In “Baba O’Riley,” for instance, he sets the stage for the band’s dramatic entrance with a prerecorded VCS3 part he obtained by programming certain of his vital statistics into a computer hooked up to the synthesizer, then treats the part as a drone while the song’s two major chords are transposed over it, and later has the band playing against it (that is, piling a few gigantic chords on it while it keeps going “Meepmeep-meep-meep-meep …”) to lead into a solo by guest fiddler Dave Arbus.
Next, on “Bargain,” he uses his ARP both as a solo instrument and as a backdrop to his own beautiful guitar solo.
There’s just so much to be astonished and delighted by on this album once you get used to its kinda chilly perfection . . .
There’s Roger Daltrey singing, “And I’m gonna ‘chune’ right in on you,” during “Gettin’ In Tune,” which is so wondrous that it’s enough to keep the listener’s mind off the possibly unpleasant implications of “the straight and narrow” being what’s been gotten in tune to.
There’s Daltrey bestowing an excellent dramatic reading (note especially his intonation of the world “vengeance”) on interesting lyrics in front of the prettiest Who harmonies in ever so long in “Behind Blue Eyes.”
There’s Imbecile’s stupendously catchy and stupid “My Wife,” which deals with the danger of being both married and fond of lazing about in the boozer until all hours. (What a pity that The Ox’s pleasantly adenoidal voice is all but lost beneath the instruments “Can this be a result of jealousy on Townshend’s part?” you’ll long to know for sure.)
And, ultimately, there is “The Song Is Over,” one of a few survivors on Next from the recently-aborted Bobby project, an unutterably beautiful song in which Townshend sings exquisitely over a gentle piano background before and in between Daltrey charging in exhilaratingly over a hard part with breathtaking chord changes in the manner of the “Listening to you I hear the music . . .” refrain from Tommy. Definitely up there with “Rael” and “Pinball Wizard” and “I’m The Face” among their very best work is this one.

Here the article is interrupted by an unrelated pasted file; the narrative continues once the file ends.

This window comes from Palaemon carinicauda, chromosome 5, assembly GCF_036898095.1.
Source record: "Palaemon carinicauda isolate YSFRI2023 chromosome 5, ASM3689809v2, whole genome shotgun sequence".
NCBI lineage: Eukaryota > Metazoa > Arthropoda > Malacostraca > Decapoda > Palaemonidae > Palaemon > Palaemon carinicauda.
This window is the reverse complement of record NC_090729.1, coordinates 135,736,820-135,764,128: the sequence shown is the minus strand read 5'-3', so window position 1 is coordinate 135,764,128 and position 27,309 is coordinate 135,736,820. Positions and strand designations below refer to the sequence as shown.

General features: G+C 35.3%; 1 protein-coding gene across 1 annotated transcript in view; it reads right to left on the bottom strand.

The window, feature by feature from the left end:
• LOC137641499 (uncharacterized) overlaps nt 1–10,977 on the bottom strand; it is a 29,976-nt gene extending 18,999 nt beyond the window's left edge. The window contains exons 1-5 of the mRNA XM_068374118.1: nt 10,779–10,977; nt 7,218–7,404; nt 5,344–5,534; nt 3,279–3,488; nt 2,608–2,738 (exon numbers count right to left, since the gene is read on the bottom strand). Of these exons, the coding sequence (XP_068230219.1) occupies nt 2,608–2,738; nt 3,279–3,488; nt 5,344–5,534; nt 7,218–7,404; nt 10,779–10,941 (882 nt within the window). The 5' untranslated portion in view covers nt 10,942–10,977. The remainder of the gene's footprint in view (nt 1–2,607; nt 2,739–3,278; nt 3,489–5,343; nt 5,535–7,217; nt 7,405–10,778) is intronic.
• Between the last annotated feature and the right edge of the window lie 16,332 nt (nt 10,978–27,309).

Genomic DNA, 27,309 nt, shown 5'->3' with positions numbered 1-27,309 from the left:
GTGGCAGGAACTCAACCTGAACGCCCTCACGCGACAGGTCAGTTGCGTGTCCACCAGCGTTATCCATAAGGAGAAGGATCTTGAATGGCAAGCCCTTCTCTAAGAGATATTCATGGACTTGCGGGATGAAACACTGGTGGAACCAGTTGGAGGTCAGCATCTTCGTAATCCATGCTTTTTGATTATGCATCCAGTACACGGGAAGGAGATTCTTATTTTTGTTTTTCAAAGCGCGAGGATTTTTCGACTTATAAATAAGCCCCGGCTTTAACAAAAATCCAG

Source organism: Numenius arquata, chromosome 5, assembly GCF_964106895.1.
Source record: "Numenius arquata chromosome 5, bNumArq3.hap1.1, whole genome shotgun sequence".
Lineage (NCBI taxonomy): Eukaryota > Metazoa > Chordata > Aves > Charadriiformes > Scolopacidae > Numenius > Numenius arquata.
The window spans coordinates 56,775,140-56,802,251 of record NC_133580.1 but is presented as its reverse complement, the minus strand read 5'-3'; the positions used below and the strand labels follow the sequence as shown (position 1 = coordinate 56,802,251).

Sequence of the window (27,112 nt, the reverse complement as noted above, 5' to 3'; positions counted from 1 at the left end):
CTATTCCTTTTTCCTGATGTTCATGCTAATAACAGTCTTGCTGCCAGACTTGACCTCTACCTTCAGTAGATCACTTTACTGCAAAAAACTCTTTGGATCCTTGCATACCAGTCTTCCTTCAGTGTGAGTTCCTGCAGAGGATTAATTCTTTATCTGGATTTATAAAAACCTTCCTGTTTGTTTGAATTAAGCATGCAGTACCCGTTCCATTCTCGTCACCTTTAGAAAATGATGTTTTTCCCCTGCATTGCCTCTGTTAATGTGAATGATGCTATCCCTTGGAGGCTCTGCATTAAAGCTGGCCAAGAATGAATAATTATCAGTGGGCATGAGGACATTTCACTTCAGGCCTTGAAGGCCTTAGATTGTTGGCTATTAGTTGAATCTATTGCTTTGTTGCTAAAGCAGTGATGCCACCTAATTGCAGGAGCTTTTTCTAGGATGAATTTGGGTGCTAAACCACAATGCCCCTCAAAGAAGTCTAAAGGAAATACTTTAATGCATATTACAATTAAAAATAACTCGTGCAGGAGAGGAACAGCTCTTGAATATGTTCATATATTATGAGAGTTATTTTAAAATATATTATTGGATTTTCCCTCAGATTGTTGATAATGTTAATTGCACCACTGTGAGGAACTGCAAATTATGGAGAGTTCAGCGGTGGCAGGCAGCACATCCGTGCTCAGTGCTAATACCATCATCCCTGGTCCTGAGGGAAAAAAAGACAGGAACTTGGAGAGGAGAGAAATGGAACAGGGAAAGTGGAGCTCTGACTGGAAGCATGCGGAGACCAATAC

And, just to make it clear to any cretins out there in Radioland that this is just a plain old-fashioned long-player, there are a couple of throwaways: The faintly pretty but negligible “Love Ain’t For Keeping” (which most certainly does not deserve to succeed “Heaven And Hell” as the group’s stage-opener, unless they play it live about ten trillion times harder than they do on record), and the faintly inane “Goin’ Mobile,” which celebrates the joys of, ho hum, being free to roam the highways and byways in one’s trailer.
And there you have it, chums, an album that, despite a degree of sober calculatedness that would prove fatal to a lesser group, ranks right up there with David Bowie’s and Black Oak Arkansas’s and Crazy Horse’s and Procol Harum’s and Alice Cooper’s and Christopher Milk’s as among the most wondrous of 1971. In view of the fact that Pete’s resumed smashing shit out of his guitar at the end of performances and that they’ve hopefully now resolved all their anxieties about technique, it’s eminently reasonable to assume that subsequent Who albums won’t be no shrinking violets either.
The Who’s fifth album is one of those carved-in-stone landmarks that the rock canon doesn’t allow you to bad-mouth. It was pretty rad for its day. Here’s the twist: it still sounds ablaze. As C.S.I. fans will vouch, there’s not much that isn’t thrilling about Won’t Get Fooled Again and Baba O’Riley, which howl and kick like they were born yesterday.